Tiny, endangered jellyfish thrive in wastewater treatment facility

Source:Global Times Published: 2019/10/14 16:11:25

A man holds a bottle containing freshwater jellyfish, or Craspedacusta sowerbii, in Linyi, East China's Shandong Province. More than 300 rare jellyfish were found in a man-made pool on Yimeng Mountain. Photo: IC

An extremely rare species of freshwater jellyfish the size of a penny, that has existed for 550 million years and predates dinosaurs, was recently spotted in an advanced wastewater treatment facility in South China.

The freshwater jellyfish, or Craspedacusta sowerbii, were discovered in the facility at Guilin University of Technology in South China's Guangxi Zhuang Autonomous Region, Beijing-based Science and Technology Daily reported on Sunday.

The facility was built in early 2017 to improve water quality of the lake on the campus. During a water quality inspection in September 2017, creatures resembling jellyfish were found in water samples, Zhang Wenjie, an environmental scientist and engineering professor at the university, told the paper.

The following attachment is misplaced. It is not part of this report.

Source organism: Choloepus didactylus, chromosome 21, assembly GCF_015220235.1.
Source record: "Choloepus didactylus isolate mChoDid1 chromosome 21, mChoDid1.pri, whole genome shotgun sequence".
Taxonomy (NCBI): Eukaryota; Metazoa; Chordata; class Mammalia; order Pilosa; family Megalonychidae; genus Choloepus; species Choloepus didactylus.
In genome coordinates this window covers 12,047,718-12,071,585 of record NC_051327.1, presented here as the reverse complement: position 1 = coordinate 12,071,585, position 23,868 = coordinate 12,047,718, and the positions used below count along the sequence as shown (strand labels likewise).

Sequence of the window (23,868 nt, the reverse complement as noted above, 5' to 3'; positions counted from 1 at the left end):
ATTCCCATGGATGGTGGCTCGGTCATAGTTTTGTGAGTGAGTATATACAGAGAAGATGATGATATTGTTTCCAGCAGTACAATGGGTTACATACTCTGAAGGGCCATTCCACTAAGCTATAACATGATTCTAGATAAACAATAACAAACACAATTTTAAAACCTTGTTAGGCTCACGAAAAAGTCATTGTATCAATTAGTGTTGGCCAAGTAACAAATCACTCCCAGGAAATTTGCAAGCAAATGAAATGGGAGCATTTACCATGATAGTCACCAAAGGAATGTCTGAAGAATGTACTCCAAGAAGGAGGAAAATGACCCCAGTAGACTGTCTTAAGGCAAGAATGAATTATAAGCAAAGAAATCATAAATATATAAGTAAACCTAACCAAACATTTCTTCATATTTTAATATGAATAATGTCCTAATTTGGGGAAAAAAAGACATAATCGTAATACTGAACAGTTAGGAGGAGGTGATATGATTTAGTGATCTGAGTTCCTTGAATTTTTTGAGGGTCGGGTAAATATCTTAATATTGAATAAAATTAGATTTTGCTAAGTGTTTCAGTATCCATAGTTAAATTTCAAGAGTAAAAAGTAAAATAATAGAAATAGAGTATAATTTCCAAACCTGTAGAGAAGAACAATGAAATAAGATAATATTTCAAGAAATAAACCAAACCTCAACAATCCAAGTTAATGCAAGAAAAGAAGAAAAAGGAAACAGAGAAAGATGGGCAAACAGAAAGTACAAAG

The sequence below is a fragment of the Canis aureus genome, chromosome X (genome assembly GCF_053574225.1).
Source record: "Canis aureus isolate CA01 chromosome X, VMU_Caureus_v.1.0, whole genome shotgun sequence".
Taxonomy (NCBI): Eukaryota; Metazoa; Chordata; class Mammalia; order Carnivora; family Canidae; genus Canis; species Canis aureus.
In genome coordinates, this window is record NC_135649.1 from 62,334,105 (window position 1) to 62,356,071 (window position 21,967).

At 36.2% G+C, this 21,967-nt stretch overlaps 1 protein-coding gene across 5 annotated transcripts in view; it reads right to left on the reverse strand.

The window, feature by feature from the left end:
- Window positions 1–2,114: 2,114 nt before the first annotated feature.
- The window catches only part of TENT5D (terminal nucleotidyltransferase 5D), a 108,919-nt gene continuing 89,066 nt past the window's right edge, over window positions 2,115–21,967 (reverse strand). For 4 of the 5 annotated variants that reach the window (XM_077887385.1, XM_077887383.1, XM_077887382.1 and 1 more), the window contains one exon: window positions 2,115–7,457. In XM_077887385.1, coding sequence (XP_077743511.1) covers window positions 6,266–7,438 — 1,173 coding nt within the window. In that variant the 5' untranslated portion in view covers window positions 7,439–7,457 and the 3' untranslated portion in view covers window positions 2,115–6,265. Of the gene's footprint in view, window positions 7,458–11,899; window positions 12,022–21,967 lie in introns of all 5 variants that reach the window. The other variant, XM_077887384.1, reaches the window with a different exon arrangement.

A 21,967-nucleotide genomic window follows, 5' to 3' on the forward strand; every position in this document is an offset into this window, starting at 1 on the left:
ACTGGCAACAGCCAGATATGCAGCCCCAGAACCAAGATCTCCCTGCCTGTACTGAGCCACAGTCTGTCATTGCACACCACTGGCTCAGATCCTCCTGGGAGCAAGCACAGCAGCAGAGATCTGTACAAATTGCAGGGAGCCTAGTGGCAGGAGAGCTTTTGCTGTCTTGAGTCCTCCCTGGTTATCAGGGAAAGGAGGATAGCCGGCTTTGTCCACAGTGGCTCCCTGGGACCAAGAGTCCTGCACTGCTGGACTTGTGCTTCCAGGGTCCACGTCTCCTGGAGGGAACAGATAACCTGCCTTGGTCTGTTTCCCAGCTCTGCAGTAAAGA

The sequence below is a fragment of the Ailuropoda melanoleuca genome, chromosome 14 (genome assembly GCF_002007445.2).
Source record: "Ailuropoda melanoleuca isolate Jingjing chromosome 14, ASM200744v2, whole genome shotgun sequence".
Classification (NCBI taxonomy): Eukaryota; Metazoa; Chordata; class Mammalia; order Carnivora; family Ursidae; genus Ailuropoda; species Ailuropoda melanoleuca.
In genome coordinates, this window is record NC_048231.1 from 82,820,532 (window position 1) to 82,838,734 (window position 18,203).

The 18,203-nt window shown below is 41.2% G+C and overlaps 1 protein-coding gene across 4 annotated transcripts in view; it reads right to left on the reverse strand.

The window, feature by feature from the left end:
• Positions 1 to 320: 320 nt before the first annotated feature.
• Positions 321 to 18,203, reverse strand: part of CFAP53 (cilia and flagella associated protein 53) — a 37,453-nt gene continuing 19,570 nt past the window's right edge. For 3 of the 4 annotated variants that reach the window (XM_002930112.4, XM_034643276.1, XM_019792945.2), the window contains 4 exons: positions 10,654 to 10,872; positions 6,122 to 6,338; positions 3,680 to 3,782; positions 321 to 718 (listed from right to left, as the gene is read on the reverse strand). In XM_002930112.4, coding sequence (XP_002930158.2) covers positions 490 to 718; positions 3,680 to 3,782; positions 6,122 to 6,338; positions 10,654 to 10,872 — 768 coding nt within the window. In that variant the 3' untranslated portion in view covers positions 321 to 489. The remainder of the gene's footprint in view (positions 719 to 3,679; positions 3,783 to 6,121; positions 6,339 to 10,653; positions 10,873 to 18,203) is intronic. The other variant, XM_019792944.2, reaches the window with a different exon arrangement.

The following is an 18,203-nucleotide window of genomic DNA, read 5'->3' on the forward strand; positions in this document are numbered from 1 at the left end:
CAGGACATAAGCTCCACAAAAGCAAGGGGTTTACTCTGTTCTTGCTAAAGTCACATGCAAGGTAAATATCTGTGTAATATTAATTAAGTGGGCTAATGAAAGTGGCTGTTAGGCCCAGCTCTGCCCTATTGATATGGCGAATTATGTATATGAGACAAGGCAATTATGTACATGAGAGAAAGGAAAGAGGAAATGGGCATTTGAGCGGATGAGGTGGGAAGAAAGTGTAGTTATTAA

Only a few of the creature were seen in the first sample, but they reappeared in September 2018 and September 2019, leading Zhang to run a test that identified the creatures as freshwater jellyfish.

Listed as a critically endangered species in 2002, the freshwater jellyfish are also called the "water panda," the report said.

Having a diameter between 15 to 25 millimeters and tentacles of about 20 millimeters, the "living fossils" are the only known jellyfish that lives in fresh water, according to the Daily.

They thrive in clean, clear water that's between 25 C and 32 C, and feed on animal plankton, which is why they are often observed between June and October, when the water is at the right temperature and there is sufficient food.

Zhang said that the freshwater jellyfish not only looks beautiful, they are also a key species in the study of evolution, giving them high academic value.

Zhang wants the favorable environment protected for the jellyfish and the continued treatment of wastewater before it is released into natural waters.

Freshwater jellyfish once lived throughout China, but because of pollution they are now only found in a handful of places, the report said.

Global Times

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